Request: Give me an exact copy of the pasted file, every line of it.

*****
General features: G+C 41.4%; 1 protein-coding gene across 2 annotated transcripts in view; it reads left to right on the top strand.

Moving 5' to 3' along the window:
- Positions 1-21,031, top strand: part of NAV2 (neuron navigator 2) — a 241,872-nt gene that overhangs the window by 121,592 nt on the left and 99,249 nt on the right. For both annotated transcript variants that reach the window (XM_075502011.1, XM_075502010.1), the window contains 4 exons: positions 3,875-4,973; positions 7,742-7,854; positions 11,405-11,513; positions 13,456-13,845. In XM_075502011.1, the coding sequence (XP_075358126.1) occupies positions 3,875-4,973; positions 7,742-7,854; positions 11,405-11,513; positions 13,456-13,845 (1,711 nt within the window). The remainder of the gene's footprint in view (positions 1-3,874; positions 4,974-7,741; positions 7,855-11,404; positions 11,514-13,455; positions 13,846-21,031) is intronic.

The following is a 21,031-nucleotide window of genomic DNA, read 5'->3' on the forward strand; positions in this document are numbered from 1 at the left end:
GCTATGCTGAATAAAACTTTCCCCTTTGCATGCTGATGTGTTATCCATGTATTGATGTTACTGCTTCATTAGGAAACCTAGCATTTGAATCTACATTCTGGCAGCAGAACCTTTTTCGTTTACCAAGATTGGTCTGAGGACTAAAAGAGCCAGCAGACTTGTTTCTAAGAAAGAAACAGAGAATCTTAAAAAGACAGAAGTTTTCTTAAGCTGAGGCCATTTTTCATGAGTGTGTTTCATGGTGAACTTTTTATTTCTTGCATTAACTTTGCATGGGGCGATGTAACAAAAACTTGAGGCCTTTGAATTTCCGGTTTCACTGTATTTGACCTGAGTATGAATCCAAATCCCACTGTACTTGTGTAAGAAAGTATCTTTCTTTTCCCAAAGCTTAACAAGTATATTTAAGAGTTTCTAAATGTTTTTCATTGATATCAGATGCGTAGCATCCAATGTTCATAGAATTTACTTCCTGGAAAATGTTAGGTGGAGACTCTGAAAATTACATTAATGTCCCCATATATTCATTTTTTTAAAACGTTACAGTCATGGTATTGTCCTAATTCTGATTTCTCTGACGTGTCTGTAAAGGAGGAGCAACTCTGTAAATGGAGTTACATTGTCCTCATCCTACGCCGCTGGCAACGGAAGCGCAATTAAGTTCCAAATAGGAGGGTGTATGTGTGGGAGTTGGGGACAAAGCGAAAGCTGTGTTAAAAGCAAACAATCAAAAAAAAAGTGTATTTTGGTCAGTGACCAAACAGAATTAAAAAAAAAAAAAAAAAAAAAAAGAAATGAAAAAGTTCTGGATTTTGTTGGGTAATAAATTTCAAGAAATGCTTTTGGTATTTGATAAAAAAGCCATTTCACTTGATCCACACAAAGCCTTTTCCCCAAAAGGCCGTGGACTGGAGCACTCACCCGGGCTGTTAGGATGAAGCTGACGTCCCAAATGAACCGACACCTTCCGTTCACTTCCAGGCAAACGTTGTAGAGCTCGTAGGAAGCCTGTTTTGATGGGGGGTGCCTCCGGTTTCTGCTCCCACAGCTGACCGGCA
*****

General features: G+C 41.4%; 1 protein-coding gene across 2 annotated transcripts in view; it reads left to right on the top strand.

Moving 5' to 3' along the window:
- Positions 1-21,031, top strand: part of NAV2 (neuron navigator 2) — a 241,872-nt gene that overhangs the window by 121,592 nt on the left and 99,249 nt on the right. For both annotated transcript variants that reach the window (XM_075502011.1, XM_075502010.1), the window contains 4 exons: positions 3,875-4,973; positions 7,742-7,854; positions 11,405-11,513; positions 13,456-13,845. In XM_075502011.1, the coding sequence (XP_075358126.1) occupies positions 3,875-4,973; positions 7,742-7,854; positions 11,405-11,513; positions 13,456-13,845 (1,711 nt within the window). The remainder of the gene's footprint in view (positions 1-3,874; positions 4,974-7,741; positions 7,855-11,404; positions 11,514-13,455; positions 13,846-21,031) is intronic.

The following is a 21,031-nucleotide window of genomic DNA, read 5'->3' on the forward strand; positions in this document are numbered from 1 at the left end:
GCTATGCTGAATAAAACTTTCCCCTTTGCATGCTGATGTGTTATCCATGTATTGATGTTACTGCTTCATTAGGAAACCTAGCATTTGAATCTACATTCTGGCAGCAGAACCTTTTTCGTTTACCAAGATTGGTCTGAGGACTAAAAGAGCCAGCAGACTTGTTTCTAAGAAAGAAACAGAGAATCTTAAAAAGACAGAAGTTTTCTTAAGCTGAGGCCATTTTTCATGAGTGTGTTTCATGGTGAACTTTTTATTTCTTGCATTAACTTTGCATGGGGCGATGTAACAAAAACTTGAGGCCTTTGAATTTCCGGTTTCACTGTATTTGACCTGAGTATGAATCCAAATCCCACTGTACTTGTGTAAGAAAGTATCTTTCTTTTCCCAAAGCTTAACAAGTATATTTAAGAGTTTCTAAATGTTTTTCATTGATATCAGATGCGTAGCATCCAATGTTCATAGAATTTACTTCCTGGAAAATGTTAGGTGGAGACTCTGAAAATTACATTAATGTCCCCATATATTCATTTTTTTAAAACGTTACAGTCATGGTATTGTCCTAATTCTGATTTCTCTGACGTGTCTGTAAAGGAGGAGCAACTCTGTAAATGGAGTTACATTGTCCTCATCCTACGCCGCTGGCAACGGAAGCGCAATTAAGTTCCAAATAGGAGGGTGTATGTGTGGGAGTTGGGGACAAAGCGAAAGCTGTGTTAAAAGCAAACAATCAAAAAAAAAGTGTATTTTGGTCAGTGACCAAACAGAATTAAAAAAAAAAAAAAAAAAAAAAAGAAATGAAAAAGTTCTGGATTTTGTTGGGTAATAAATTTCAAGAAATGCTTTTGGTATTTGATAAAAAAGCCATTTCACTTGATCCACACAAAGCCTTTTCCCCAAAAGGCCGTGGACTGGAGCACTCACCCGGGCTGTTAGGATGAAGCTGACGTCCCAAATGAACCGACACCTTCCGTTCACTTCCAGGCAAACGTTGTAGAGCTCGTAGGAAGCCTGTTTTGATGGGGGGTGCCTCCGGTTTCTGCTCCCACAGCTGACCGGCA